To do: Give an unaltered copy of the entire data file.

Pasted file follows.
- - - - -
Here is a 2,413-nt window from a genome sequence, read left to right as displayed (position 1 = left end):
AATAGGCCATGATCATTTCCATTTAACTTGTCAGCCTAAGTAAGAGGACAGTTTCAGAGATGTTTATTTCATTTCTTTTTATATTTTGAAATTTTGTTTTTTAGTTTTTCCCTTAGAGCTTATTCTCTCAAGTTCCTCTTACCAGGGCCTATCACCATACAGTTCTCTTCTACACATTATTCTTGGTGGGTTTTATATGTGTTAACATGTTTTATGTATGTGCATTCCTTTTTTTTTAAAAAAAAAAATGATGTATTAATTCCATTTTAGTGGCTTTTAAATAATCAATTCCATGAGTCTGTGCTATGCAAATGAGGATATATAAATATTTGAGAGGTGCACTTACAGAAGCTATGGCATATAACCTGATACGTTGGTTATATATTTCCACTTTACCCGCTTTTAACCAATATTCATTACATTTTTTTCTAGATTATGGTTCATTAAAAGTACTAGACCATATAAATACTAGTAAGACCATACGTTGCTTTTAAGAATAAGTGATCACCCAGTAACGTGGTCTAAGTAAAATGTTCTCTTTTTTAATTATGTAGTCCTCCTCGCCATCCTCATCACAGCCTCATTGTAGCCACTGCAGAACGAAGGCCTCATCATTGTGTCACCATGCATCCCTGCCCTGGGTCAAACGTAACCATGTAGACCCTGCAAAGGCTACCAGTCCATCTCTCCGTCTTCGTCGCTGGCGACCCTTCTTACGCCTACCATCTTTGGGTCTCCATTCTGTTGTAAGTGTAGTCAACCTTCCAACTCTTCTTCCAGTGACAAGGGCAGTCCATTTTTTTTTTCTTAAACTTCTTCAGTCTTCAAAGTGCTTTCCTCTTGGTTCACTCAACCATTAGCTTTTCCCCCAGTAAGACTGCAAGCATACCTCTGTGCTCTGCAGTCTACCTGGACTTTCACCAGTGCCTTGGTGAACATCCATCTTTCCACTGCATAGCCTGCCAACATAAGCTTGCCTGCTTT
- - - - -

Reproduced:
Here is a 2,413-nt window from a genome sequence, read left to right as displayed (position 1 = left end):
AATAGGCCATGATCATTTCCATTTAACTTGTCAGCCTAAGTAAGAGGACAGTTTCAGAGATGTTTATTTCATTTCTTTTTATATTTTGAAATTTTGTTTTTTAGTTTTTCCCTTAGAGCTTATTCTCTCAAGTTCCTCTTACCAGGGCCTATCACCATACAGTTCTCTTCTACACATTATTCTTGGTGGGTTTTATATGTGTTAACATGTTTTATGTATGTGCATTCCTTTTTTTTTAAAAAAAAAAATGATGTATTAATTCCATTTTAGTGGCTTTTAAATAATCAATTCCATGAGTCTGTGCTATGCAAATGAGGATATATAAATATTTGAGAGGTGCACTTACAGAAGCTATGGCATATAACCTGATACGTTGGTTATATATTTCCACTTTACCCGCTTTTAACCAATATTCATTACATTTTTTTCTAGATTATGGTTCATTAAAAGTACTAGACCATATAAATACTAGTAAGACCATACGTTGCTTTTAAGAATAAGTGATCACCCAGTAACGTGGTCTAAGTAAAATGTTCTCTTTTTTAATTATGTAGTCCTCCTCGCCATCCTCATCACAGCCTCATTGTAGCCACTGCAGAACGAAGGCCTCATCATTGTGTCACCATGCATCCCTGCCCTGGGTCAAACGTAACCATGTAGACCCTGCAAAGGCTACCAGTCCATCTCTCCGTCTTCGTCGCTGGCGACCCTTCTTACGCCTACCATCTTTGGGTCTCCATTCTGTTGTAAGTGTAGTCAACCTTCCAACTCTTCTTCCAGTGACAAGGGCAGTCCATTTTTTTTTTCTTAAACTTCTTCAGTCTTCAAAGTGCTTTCCTCTTGGTTCACTCAACCATTAGCTTTTCCCCCAGTAAGACTGCAAGCATACCTCTGTGCTCTGCAGTCTACCTGGACTTTCACCAGTGCCTTGGTGAACATCCATCTTTCCACTGCATAGCCTGCCAACATAAGCTTGCCTGCTTT